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The War Room opens with the contentious New Hampshire primary where Clinton's political life flashed before his eyes with Flowers' carefully timed revelation of her alleged 12-year affair with the governor. Her open admission that she was approached by Republican operatives highlights the justifiable concern already felt by Bush's team over Clinton's formidability, and it helps to focus the narrative as a tale of the modest, issue-driven Carville and Stephanopoulos versus the Right's powerful, well-funded attack machine that, as both men continually assert, is resorting to character-smears as a means to divert the public's attention from the incumbent's less-than-stellar domestic record. It's an early, do-or-die gut check for "The War Room," and one that Carville answers with a stirring address to his troops, reminding them of "the real enemy," listing players like the ruthless Republican strategist Roger Ailes and wealthy socialite Georgette Mosbacher. Though Hegedus and Pennebaker keep the cameras rolling throughout, Clinton's sturdy-legged rise from the canvas remains inexplicable — his resiliency owing, it would seem, to the indefatigable activity of Carville's charges. Amazingly, Carville's promise that, should they defeat this charge now, it will be rendered useless for the rest of the campaign holds true, and this realization unquestionably, if tacitly, re-energizes the whole team, which breezes through the rest of the primary, charging into the final, mano a mano heat with the swagger of winners. There are frustrations, like Carville's inability to manufacture a mini-scandal over the outsourced (and potentially illegal) Brazilian production of Bush/Quayle campaign signs, as well as Texas billionaire Ross Perot's on-again/off-again third-party insurrection that threatens to siphon off a significant number of Bush voters, and it's something of a triumph that Hegedus and Pennebaker maintain a measure of suspense even though the outcome is, obviously, well known.

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The War Room (nominated for a Best Documentary Oscar in 1994) is a highly entertaining and tightly edited piece of political history that should be required viewing for every American as a laying bare of the ceaseless manipulation required to win the American presidency. Though effectively demonized by right-leaning pundits, Carville's never-ending stream of epigrammatic utterances are winning enough to make him an ingratiating protagonist regardless of one's political affiliation. His post-mortem on Perot's campaign (a bit randy to be reprinted here) should forever serve as that strange, schizophrenic endeavor's epitaph. Far more measured, but still quite likable, is Stephanopoulos, whose Rhodes Scholar pedigree is the perfect intellectual counterpoint to Carville's down-and-dirty campaign manner. Taken together, these differing personalities are an interesting reflection of their candidate's complicated, bifurcated disposition that frustrated his supporters as much as it enraged his detractors. Hegedus and Pennebaker are careful to avoid any examination of Clinton's character, sticking stubbornly to the confines of "The War Room," which is, to a degree, a flaw in that the viewer is never given a sense of why this campaign's methodology was so revolutionary. Lacking a larger context, one is left asking fewer questions that perhaps the filmmakers intended, though such griping hardly detracts from the picture's achievement. By eschewing both narration and score, The War Room is a refreshing model of objectivity to which all documentarians should aspire. Universal/Focus Features presents The War Room in a full-frame transfer (1.33:1) that is modified from the film's original 1.66:1 aspect ratio, but not jarringly so, while the Dolby Digital 2.0 audio is fine, though one should be prepared to prick up their ears for some of the subjects' sotto voce deliberations (don't be shy about using the subtitles for clarification, as some of these whisperings are very revealing). The biggest disappointment is the paucity of special features, which are limited to a new, not terribly insightful videotaped introduction from Hegedus and Pennebaker. It would've been nice to have a new epilogue detailing Stephanopoulos's somewhat disharmonious resignation from the Clinton administration as a repulsed reaction to strategist Dick Morris's rise in favor, but that would also dim the victorious glow with which the film ends. Keep-case.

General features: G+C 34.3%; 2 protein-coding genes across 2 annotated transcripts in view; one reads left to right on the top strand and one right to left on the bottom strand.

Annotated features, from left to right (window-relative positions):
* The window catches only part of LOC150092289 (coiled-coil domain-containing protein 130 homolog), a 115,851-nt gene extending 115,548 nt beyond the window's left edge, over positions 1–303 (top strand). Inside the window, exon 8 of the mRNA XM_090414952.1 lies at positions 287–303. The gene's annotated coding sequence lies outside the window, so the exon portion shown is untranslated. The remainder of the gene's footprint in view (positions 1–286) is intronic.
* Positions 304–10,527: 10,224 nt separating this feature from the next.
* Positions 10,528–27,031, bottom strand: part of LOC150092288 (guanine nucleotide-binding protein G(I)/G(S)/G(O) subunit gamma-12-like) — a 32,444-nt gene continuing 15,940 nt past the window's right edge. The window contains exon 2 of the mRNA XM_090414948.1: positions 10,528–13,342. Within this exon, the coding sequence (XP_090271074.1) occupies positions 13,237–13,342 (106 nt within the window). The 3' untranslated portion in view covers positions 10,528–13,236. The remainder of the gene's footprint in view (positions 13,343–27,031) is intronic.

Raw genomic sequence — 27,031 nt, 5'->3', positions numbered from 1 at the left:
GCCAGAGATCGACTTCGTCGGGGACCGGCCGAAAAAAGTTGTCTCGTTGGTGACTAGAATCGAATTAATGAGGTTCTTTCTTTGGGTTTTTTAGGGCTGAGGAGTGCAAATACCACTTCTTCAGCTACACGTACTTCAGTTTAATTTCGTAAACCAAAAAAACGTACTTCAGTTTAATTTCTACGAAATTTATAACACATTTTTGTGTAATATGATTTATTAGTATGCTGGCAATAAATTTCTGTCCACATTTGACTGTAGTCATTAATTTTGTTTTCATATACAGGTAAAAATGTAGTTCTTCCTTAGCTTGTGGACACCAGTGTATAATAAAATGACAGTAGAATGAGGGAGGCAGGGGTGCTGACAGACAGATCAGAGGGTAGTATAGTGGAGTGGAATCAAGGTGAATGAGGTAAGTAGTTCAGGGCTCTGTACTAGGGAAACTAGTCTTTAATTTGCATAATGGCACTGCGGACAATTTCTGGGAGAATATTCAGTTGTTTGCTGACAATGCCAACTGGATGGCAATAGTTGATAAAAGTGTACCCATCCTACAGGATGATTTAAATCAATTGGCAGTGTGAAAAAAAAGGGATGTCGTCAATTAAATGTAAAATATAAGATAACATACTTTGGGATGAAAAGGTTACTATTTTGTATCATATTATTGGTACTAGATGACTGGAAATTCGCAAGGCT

—Clarence Beaks